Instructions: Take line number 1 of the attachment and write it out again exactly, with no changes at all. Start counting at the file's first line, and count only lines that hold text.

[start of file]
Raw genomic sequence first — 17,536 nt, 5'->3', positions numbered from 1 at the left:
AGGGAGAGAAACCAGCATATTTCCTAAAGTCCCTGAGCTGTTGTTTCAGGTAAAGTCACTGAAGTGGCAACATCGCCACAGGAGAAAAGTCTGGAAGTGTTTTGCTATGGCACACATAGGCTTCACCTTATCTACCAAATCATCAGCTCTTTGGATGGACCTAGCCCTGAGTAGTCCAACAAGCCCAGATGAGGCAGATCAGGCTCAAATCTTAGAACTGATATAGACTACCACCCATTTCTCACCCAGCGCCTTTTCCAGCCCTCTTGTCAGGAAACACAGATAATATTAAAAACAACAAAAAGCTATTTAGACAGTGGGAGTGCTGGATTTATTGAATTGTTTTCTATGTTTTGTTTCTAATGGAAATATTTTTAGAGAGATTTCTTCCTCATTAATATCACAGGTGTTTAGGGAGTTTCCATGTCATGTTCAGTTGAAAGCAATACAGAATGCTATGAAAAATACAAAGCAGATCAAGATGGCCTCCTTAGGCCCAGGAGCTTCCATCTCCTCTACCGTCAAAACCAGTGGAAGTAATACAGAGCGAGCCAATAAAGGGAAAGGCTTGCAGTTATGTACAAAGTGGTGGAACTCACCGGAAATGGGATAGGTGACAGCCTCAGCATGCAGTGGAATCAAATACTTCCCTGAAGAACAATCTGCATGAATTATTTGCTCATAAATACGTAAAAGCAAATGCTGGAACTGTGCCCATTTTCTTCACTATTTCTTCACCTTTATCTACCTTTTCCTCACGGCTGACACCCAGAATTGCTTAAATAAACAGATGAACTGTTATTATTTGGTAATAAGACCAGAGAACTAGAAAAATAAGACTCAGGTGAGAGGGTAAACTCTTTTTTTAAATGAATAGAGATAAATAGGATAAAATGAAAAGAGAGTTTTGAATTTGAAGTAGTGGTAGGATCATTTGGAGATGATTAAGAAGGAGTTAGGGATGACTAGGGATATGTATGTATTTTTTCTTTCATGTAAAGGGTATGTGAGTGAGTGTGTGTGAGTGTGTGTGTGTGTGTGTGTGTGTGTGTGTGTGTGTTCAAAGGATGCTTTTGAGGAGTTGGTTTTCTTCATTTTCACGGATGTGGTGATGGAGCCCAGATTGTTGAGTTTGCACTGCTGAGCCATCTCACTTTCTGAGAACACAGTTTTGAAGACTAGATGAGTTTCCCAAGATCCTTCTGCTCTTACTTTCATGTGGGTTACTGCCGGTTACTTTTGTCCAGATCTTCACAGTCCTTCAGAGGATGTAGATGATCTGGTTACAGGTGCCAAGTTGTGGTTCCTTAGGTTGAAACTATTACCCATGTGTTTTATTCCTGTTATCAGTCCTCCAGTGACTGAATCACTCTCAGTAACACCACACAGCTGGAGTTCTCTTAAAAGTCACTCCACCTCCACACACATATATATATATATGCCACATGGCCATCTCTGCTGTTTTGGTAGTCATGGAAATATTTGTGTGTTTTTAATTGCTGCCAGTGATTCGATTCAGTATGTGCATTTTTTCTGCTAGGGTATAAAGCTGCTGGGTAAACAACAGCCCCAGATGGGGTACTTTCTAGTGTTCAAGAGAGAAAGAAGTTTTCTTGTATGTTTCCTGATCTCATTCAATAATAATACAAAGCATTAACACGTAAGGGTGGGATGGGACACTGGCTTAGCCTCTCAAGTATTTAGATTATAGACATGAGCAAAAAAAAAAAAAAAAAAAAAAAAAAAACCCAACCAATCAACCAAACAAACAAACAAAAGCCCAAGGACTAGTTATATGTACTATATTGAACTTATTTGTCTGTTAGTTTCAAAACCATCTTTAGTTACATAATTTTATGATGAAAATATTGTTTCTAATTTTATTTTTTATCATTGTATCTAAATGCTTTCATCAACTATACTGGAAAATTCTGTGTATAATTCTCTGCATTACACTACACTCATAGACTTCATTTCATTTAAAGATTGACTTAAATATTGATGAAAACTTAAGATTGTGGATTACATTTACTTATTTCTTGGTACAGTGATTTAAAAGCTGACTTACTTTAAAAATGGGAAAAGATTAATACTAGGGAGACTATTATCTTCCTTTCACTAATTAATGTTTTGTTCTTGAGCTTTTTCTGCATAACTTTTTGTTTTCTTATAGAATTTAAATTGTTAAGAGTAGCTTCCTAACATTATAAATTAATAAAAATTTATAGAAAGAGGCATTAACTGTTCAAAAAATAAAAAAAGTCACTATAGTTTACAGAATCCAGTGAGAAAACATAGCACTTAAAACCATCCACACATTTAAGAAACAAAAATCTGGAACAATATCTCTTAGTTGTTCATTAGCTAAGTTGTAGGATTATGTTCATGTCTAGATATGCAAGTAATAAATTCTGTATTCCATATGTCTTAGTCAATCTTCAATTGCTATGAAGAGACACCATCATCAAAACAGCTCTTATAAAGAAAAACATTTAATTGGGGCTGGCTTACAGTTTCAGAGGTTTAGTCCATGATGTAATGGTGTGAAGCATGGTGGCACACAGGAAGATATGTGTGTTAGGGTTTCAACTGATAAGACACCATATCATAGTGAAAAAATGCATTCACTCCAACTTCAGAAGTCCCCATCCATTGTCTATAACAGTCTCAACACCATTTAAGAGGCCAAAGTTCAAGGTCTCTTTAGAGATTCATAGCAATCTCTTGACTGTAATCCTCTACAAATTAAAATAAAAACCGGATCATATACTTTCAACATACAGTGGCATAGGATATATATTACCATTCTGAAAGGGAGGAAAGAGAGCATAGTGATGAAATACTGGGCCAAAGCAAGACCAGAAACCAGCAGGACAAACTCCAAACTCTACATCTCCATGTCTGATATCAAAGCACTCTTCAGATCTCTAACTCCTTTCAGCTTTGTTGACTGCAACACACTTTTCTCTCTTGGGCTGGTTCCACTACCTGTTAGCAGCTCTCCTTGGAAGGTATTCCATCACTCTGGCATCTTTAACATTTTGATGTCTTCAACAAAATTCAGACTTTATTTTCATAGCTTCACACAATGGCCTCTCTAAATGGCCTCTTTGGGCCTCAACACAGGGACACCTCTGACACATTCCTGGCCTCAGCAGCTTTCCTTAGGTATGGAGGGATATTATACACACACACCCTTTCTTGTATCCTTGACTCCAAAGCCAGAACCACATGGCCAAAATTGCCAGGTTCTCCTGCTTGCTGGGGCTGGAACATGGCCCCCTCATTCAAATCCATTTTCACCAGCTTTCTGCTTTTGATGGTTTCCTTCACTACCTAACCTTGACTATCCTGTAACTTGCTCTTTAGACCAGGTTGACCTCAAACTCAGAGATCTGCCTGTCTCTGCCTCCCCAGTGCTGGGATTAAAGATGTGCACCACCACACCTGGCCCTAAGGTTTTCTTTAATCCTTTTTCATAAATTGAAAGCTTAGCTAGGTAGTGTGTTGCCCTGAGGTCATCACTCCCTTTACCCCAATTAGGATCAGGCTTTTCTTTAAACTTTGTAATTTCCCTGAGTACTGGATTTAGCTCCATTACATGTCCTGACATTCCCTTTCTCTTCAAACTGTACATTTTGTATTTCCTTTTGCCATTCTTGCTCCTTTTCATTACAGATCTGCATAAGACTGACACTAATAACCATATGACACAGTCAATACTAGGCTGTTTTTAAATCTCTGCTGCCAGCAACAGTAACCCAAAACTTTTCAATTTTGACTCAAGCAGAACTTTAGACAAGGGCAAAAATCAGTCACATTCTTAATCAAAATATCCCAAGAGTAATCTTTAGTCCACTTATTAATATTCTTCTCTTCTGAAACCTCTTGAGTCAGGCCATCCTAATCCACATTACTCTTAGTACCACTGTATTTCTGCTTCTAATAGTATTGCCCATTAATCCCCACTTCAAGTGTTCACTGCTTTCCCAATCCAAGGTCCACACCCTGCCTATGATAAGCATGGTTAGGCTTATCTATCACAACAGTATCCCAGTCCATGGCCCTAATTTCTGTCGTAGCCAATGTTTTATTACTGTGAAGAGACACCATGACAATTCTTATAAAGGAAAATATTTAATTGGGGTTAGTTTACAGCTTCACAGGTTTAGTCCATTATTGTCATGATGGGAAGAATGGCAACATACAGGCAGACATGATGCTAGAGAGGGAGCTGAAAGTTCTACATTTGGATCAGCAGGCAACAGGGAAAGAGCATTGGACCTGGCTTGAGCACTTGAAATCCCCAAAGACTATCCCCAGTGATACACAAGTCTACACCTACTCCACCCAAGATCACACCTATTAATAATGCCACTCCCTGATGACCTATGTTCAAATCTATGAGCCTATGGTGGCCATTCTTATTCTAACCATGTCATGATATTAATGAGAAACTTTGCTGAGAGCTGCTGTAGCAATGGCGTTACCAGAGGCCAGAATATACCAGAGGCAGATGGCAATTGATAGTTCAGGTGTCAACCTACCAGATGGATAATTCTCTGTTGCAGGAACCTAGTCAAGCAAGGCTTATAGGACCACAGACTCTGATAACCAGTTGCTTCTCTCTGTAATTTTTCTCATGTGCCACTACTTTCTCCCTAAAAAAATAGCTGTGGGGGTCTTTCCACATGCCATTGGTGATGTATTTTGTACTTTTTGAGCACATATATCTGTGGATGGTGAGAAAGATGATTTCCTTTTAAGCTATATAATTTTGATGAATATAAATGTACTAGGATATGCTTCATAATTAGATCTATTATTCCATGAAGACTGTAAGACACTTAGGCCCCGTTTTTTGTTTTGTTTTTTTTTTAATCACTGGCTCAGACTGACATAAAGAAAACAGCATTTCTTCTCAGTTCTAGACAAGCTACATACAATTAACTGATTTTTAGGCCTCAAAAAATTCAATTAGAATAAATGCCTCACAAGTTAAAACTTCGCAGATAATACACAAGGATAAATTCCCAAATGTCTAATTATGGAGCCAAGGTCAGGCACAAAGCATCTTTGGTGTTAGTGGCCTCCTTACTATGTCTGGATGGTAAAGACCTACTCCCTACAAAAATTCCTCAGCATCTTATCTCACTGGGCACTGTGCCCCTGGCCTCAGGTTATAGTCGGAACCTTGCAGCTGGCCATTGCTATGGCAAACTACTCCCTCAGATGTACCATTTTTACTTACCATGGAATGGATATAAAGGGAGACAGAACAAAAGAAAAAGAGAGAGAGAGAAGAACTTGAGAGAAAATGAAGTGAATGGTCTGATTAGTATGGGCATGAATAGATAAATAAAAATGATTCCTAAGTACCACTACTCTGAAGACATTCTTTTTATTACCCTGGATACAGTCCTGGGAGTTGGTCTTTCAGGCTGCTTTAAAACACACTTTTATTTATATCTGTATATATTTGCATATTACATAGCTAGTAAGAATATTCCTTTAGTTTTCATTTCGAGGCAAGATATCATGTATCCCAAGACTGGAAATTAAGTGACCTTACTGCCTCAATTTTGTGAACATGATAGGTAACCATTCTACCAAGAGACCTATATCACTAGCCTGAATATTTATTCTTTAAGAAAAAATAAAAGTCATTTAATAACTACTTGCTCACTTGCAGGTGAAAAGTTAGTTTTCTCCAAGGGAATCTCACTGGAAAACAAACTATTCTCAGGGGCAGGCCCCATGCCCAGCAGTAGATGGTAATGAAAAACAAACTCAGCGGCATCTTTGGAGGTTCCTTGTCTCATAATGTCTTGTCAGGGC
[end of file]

Raw genomic sequence first — 17,536 nt, 5'->3', positions numbered from 1 at the left: